Can anyone advise me if ubuntu would let me access a recently deceased family members computer. It has a crypt on it but we to get on it so we can get some information. Thank you

closed as unclear what you're asking by PRATAP, Seth Mar 25 at 18:49

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    I very much doubt this is a question that people here can answer. You'll probably need to hand over the computer to experts in decryption. – DK Bose Mar 25 at 16:15
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    if the files are not encrypted you can use an install dvd/usb and when booted you can copy the files to a removable storage. – trond hansen Mar 25 at 16:21
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    This answer to a related question may be helpful in understanding the options: Encrypted Home… Forgotten Password, but no Passphrase – steeldriver Mar 25 at 16:27
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    If your family member has a strong password, there is nothing you can do. But chances are, that he used a weak password. Try it using jtr or hashcat with a decent wordlist. This might take a while (hours or days). – RoVo Mar 25 at 16:36
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    "It has a crypt on it" - Can you elaborate on what you mean exactly by this, and why you think it is so? There is a world of difference between for example just a login password, and full-disk encryption, and to answer your question it matters which exact situation applies. – marcelm Mar 25 at 17:18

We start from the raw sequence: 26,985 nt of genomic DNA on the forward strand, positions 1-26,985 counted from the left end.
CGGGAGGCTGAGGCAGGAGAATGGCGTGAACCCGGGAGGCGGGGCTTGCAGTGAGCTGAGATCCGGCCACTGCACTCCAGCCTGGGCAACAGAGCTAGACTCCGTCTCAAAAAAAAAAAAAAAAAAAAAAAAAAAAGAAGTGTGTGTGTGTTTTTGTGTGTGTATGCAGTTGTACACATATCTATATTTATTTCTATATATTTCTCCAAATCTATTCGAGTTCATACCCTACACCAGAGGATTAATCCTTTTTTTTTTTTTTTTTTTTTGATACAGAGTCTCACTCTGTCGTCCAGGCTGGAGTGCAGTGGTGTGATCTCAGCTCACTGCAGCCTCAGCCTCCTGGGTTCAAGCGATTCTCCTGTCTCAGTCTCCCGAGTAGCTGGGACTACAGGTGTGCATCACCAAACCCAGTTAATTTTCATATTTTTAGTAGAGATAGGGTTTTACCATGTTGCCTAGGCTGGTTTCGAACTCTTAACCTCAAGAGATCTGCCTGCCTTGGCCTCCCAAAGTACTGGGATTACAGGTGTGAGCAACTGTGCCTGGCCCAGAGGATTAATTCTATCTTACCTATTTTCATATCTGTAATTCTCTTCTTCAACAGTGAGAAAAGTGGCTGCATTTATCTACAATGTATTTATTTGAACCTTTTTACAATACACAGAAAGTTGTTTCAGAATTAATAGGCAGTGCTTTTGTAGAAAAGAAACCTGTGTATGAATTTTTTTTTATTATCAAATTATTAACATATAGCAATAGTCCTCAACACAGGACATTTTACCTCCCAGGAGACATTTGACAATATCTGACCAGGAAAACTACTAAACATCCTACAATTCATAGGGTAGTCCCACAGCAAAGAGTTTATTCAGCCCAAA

Our condolences for your loss.

Unfortunately, the purpose of encryption is to allow data access to only person(s) with the passphrase, and to deny data access to everybody else in the universe forever.

"Encryption" is not a sales term that merely means "strong-password". Encryption is the use of mathematics to scramble the data in such a way that only the passphrase can unscramble it. While it may be possible for one or more supercomputers to try to guess the passphrase, doing so may take a commercial data-recovery firm a considerable number of years and cost a correspondingly large amount.

There is no secret backdoor or bypass.

This is not an Ubuntu policy. We don't know their passphrase, so we don't have access either.



I think your best choice would be to hope that the family member wrote down the passphase somewhere. Might be on a piece of paper or in a book.

  • Make a copy of the disk if you're really concerned about it, because if they were really serious about security, there might be a decoy that, when entered, would destroy the data. It's not unheard of and I've worked on OSes based off Ubuntu before that have this built in -- it's definitely a possibility. – Brenden McFarling Mar 30 at 0:47

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